ArcelorMittal raises steel outlook as earnings exceed estimates

(Bloomberg) — ArcelorMittal SA raised its outlook for global steel demand after a record-breaking price rally marked the company’s best quarter since 2008.

Steel has surged in the past 12 months and has joined a broader commodity boom as producers struggled to meet an unexpectedly strong rebound in demand from the construction and manufacturing industries. After a decade of plant closures and job losses in Europe’s steel industry, demand from the infrastructure and renewable energy sectors is arousing optimism about the future, said ArcelorMittal Chief Executive Officer Aditya Mittal.

“Looking ahead, we see demand prospects improving further in the second half, so we have upgraded our steel consumption forecasts for the year,” Mittal said in a statement on Thursday.

The largest steel producer outside of China now expects steel demand in 2021 – a key barometer of economic growth – to increase by 7.5% to 8.5% year-on-year. In May, the company forecast that demand would be at or above the top end of its original forecast of 4.5% to 5.5%, after contracting in 2020.

Stronger performance enabled ArcelorMittal to increase shareholder returns. It announced a new $2.2 billion share repurchase program, funded in part by the sale of its U.S. operations in 2020, on top of the $2.8 billion returned to shareholders since September 2020.

“We assume that ArcelorMittal’s earnings improvement and earnings surprise is once again greater than its competitors,” said Ingo Schachel, head of equity research at Commerzbank AG. “The strong cash conversion and consistent cash allocation is impressive.”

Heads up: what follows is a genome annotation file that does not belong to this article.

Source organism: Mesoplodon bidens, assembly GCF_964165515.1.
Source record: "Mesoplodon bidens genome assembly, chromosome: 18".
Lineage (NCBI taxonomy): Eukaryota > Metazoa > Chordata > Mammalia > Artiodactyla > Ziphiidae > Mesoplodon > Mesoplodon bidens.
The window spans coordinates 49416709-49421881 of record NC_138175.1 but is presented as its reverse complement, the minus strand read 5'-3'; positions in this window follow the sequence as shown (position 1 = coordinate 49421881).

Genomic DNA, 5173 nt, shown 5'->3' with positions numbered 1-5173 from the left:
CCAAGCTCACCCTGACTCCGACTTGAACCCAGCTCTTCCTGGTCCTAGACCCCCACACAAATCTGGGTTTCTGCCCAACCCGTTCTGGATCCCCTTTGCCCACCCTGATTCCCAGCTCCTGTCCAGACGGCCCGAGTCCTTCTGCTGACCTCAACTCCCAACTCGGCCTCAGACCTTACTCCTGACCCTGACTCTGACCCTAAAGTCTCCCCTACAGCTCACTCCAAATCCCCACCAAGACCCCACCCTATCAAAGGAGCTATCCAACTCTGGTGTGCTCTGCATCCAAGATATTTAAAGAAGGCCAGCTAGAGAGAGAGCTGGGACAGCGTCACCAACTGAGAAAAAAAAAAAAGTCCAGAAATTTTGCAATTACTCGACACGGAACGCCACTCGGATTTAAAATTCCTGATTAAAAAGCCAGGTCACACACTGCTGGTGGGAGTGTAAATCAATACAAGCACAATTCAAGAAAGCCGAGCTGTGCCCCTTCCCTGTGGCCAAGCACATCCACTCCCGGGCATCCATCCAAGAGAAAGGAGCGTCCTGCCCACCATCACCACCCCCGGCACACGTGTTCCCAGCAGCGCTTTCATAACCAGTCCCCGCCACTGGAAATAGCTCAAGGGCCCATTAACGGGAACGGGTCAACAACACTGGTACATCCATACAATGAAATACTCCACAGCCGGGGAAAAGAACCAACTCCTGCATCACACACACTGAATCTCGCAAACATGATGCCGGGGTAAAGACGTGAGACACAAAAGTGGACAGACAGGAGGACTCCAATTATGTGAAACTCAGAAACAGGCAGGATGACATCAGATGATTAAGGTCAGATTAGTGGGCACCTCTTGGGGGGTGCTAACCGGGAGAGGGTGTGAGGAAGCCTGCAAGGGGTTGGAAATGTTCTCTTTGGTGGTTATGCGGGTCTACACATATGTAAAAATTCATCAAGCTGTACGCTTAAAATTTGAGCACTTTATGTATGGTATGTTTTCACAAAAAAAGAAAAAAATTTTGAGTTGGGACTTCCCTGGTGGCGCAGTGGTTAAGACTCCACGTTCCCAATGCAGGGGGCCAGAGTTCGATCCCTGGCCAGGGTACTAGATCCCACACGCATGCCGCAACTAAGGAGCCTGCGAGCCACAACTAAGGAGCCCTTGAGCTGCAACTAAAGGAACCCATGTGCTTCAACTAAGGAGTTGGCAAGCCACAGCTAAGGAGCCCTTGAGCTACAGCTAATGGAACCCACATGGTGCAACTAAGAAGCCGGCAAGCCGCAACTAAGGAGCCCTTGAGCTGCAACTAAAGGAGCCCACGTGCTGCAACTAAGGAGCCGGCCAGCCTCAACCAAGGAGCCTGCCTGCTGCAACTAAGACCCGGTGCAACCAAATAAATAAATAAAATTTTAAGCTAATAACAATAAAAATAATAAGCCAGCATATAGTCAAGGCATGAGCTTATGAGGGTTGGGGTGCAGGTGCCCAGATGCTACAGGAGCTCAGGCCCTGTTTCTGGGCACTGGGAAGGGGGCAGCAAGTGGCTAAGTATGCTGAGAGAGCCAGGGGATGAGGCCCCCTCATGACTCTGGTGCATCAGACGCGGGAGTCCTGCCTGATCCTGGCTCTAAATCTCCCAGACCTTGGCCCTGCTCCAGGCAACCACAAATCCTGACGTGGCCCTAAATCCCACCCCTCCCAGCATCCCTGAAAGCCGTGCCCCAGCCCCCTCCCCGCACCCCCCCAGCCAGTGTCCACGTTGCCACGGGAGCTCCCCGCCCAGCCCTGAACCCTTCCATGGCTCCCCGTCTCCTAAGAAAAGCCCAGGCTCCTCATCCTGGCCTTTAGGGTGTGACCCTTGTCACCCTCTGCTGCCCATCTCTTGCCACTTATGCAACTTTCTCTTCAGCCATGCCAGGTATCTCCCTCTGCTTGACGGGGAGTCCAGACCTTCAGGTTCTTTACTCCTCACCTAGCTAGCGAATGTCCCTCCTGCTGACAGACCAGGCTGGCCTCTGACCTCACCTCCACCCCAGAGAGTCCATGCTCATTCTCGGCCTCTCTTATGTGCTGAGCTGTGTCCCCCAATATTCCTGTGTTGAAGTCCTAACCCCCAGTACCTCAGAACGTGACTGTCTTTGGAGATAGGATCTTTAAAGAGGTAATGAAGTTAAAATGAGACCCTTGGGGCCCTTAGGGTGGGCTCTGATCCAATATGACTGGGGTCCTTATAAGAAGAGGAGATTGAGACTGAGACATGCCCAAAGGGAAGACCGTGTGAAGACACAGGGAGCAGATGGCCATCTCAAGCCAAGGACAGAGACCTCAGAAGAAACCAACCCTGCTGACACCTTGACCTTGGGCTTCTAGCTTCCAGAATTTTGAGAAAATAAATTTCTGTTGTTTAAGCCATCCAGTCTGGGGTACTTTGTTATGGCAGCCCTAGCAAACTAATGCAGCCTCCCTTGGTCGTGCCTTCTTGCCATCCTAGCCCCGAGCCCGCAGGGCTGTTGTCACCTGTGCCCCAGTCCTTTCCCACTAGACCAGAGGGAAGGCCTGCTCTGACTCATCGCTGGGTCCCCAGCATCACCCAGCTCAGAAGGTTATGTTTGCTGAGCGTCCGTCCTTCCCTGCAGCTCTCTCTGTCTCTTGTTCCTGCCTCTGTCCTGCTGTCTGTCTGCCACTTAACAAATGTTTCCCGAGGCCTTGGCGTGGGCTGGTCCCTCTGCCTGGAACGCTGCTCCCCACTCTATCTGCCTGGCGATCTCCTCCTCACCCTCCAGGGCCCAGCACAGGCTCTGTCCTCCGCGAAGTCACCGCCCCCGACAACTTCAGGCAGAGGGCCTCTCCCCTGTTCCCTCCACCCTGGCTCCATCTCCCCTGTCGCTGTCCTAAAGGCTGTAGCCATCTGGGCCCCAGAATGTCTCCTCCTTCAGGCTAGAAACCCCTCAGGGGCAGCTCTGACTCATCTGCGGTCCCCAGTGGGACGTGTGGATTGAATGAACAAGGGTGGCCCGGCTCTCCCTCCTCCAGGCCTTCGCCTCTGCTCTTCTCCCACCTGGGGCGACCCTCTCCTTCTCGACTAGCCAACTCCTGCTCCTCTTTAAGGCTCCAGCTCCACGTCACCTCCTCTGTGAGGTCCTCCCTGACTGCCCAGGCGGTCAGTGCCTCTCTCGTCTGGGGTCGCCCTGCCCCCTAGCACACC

Share profit

Second quarter earnings before interest, taxes, depreciation and amortization were $5.1 billion, ArcelorMittal said. That exceeded analyst estimates.

ArcelorMittal rose a whopping 5.2% in Amsterdam to its highest since May 2018, before rising 3.6% at 10:40 AM local time. Shares of the steelmaker are up 56% this year.

Supply restrictions and cuts in export subsidies in China, producer of more than half of the world’s steel, have raised hopes that the global overcapacity problems plaguing Western steelmakers will be less severe in the future.

“They no longer stimulate exports,” Mittal said during a conversation with reporters. “There are certain trends that have been different over the past 10 years that point to a more sustainable steel industry.”

Emissions targets

Still, the huge profits and shareholder returns of the steel trade cannot last. The industry – responsible for about 7% of global CO2 emissions – is facing an expensive road to net-zero emissions.

ArcelorMittal has set new emissions targets for 2030. That includes a 25% reduction in carbon emissions across the group, while increasing the target for its European operations to 35%. It is estimated to cost $10 billion, the company said.

For this transformation, the steel producer will seek support from the government. It recently signed a memorandum of understanding with the Spanish government to support half the cost of a $1 billion upgrade to establish a green steel plant in the north of the country.

“There are limited incentives for steel industry players to actually make these investments,” said Mittal, who took over the top job from his father Lakshmi early this year. “Without government support, it’s very difficult to actually motivate these changes.”

What Bloomberg Intelligence says

ArcelorMittal’s $2.2 billion repurchase announcement, earnings that exceed consensus and this year’s more optimistic outlook for global steel consumption may be enough to convince the market that the steel cycle is holding up. The combination could also be indicative of the company’s cash flow generation potential, which could be enough to drag the stock from their bottom line.”

— Grant Sporre, BI metals and metals analyst

Click here to read the full research note

(Updates with CEO comments in the penultimate paragraph)

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